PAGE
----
Shaik Alleged to have had Key Role
contractor's letter refers to him supervising' selection of combat suite
arms acquisitions chief Chippy Shaik played a key role in the selection of
subcontractors for government's arms purchase, according to a letter written by
a main contractor.
The letter raises
further questions about government's refusal to accept responsibility for
subcontracts, although it acknowledges there was contact with subcontractors.
Systems (ADS) CEO Pierre Moynot wrote to the attorneys of C²I² Systems in July
1999 that the selection process for the corvette combat suite was being done
under the "supervision" of Shaik. ADS is owned by French company
Thomson-CSF. One of the directors of the company is Shaik's brother, Shabir
Shaik. C²I² Systems was bidding for subcontracts. ADS won the main contract
for the combat suite.
raised by C²I² Systems, Moynot wrote: "I must stress that I have been
quite surprised by the noise made by your client around this selection process
that was entirely between the hands of the project team (composed of
representatives of Armscor and the SA Navy) under the supervision of the
director of acquisition from the secretariat of defence."
C²I² Systems MD
Richard Young yesterday suggested that Moynot's comments contradicted those that
Shaik made to the parliamentary public accounts committee last year.
Shaik said that he had
disclosed his conflict of interest with regard to ADS, and he recused himself
from "any particular decision relating to the combat suite". Skaik's
office referred questions to the department's communications section, which said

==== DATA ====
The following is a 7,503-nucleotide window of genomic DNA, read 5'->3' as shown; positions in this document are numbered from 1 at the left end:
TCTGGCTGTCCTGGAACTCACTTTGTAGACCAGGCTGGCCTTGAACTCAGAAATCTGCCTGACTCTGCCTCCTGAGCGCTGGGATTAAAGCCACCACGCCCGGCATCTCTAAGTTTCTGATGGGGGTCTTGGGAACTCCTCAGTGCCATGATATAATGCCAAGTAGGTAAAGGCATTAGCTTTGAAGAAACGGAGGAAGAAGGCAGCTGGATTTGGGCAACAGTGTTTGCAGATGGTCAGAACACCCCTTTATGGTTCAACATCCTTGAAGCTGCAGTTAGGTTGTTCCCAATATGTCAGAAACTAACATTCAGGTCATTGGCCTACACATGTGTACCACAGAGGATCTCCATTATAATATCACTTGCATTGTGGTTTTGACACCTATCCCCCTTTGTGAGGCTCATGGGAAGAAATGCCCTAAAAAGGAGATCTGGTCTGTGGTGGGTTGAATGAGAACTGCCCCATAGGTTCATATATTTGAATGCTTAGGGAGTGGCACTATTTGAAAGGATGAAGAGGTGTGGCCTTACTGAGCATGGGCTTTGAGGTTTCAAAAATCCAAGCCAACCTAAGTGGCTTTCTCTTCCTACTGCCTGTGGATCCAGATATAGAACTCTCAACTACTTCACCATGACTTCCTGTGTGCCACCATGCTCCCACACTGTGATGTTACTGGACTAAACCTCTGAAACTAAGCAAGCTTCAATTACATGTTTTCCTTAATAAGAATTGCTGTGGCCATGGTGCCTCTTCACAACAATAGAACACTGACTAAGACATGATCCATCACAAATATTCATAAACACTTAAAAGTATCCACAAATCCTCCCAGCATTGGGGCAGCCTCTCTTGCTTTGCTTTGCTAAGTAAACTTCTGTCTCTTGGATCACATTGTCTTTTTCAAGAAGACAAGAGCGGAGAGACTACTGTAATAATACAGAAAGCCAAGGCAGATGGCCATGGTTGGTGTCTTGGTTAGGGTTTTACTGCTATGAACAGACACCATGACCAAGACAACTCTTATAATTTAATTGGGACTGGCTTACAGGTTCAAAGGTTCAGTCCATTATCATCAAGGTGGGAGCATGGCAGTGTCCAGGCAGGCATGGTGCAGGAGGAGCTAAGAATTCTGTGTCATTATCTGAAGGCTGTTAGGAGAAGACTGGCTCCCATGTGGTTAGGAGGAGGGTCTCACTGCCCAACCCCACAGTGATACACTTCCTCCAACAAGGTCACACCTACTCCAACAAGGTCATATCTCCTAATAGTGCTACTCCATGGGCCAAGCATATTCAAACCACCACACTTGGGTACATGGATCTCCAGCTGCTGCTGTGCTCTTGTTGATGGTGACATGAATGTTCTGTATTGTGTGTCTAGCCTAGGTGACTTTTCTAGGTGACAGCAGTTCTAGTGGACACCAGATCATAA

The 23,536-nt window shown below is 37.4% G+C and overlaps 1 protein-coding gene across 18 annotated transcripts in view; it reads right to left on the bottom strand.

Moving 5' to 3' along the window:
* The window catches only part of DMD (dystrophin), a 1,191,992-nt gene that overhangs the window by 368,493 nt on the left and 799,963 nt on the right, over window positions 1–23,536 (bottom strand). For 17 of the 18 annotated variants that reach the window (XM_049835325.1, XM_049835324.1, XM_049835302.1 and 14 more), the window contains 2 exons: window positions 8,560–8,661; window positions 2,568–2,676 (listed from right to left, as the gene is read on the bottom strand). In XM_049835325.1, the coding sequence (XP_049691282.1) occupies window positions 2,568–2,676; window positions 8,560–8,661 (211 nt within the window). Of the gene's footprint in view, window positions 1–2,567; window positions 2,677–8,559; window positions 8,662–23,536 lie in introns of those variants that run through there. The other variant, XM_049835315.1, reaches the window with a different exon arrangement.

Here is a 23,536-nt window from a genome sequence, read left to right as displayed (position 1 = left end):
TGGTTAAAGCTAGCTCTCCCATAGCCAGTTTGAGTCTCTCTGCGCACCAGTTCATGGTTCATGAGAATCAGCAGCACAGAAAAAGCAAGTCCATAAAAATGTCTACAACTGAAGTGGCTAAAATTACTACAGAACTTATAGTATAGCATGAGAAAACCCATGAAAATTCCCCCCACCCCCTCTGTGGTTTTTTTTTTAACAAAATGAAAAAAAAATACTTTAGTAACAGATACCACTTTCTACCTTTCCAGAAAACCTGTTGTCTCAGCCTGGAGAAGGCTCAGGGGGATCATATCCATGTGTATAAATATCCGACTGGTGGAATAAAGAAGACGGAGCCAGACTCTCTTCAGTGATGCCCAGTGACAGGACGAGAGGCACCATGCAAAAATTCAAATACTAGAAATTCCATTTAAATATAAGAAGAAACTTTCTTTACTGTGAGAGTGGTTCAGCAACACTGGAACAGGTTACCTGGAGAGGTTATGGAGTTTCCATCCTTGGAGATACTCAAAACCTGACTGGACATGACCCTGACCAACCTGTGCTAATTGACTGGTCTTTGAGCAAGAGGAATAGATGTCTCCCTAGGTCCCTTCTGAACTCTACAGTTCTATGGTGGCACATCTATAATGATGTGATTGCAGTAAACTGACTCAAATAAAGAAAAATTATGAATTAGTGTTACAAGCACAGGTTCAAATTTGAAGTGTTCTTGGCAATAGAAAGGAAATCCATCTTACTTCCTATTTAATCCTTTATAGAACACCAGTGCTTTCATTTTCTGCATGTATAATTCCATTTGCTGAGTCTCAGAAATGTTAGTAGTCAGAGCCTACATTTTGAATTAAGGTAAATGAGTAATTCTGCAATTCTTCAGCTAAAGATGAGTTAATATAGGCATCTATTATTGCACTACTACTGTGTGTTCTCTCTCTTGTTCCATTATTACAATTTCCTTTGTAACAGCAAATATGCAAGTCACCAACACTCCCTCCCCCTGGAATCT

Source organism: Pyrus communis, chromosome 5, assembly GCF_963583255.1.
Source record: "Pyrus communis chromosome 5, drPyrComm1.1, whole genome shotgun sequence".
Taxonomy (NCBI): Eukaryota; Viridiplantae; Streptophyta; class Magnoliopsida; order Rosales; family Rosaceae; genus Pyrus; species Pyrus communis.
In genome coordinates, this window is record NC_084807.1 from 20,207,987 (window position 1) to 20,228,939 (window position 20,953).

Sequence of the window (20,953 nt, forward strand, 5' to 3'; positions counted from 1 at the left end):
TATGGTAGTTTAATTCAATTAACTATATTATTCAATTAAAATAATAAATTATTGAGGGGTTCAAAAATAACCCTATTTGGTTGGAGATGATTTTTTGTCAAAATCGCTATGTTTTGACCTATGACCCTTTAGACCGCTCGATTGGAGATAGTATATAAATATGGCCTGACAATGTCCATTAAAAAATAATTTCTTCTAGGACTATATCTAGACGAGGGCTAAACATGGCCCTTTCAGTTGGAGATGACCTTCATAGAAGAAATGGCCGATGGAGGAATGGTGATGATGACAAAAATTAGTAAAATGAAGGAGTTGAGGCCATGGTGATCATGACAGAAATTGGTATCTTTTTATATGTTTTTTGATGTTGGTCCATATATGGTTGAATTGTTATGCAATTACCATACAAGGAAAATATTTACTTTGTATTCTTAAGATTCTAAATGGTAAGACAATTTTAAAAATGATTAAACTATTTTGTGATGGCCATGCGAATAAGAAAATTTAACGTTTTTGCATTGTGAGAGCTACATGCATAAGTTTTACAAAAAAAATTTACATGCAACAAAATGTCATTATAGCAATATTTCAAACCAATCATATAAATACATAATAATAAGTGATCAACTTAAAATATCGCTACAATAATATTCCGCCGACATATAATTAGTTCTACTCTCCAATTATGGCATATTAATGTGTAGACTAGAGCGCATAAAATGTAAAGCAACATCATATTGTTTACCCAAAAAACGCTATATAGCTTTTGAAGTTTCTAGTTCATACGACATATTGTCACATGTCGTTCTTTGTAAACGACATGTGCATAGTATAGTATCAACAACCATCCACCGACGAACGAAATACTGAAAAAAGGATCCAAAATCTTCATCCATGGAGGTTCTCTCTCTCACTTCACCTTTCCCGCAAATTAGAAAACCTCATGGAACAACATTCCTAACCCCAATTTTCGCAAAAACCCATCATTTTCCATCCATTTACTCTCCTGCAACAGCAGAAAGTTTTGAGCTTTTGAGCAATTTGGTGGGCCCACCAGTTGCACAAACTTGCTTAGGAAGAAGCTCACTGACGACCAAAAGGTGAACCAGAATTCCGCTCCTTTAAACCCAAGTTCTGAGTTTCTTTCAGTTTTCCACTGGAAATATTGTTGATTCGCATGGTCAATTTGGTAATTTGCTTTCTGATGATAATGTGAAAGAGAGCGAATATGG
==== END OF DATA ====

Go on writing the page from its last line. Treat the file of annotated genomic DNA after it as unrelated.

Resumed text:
it would respond today.
Moynot said that while
Shaik might have made "comments" related to the subcontracts, he was
not involved in direct negotiations and decision-making.
Alec Erwin, Trevor Manuel, Mosiuoa Lekota and Jeff Radebe said in a statement in
January that "procurement does not deal" with subcontractors, and to
"insist that the government must be held to account for minor subcontracts
is to misunderstand procurement". Erwin's spokesman, Edwin Smith, said
government had never claimed there was "no interaction with
subcontractors". But the fact that government and subcontractors interacted
over issues such as specifications did not mean that government chose
public accounts committee member Raenette Taljaard said that government was
trying to build a "Chinese wall" between interaction with
subcontractors and the fact that contracts were not signed with them but with
Meanwhile, the committee will meet today to
discuss the tabling of another report to Parliament on the arms deal. The
committee will have to formulate a response to the attack the four ministers and
Deputy President Jacob Zuma launched on it after it called for the Heath unit to
be part of the probe into the arms deal.
acknowledgement to Farouk Chothia and Business Day.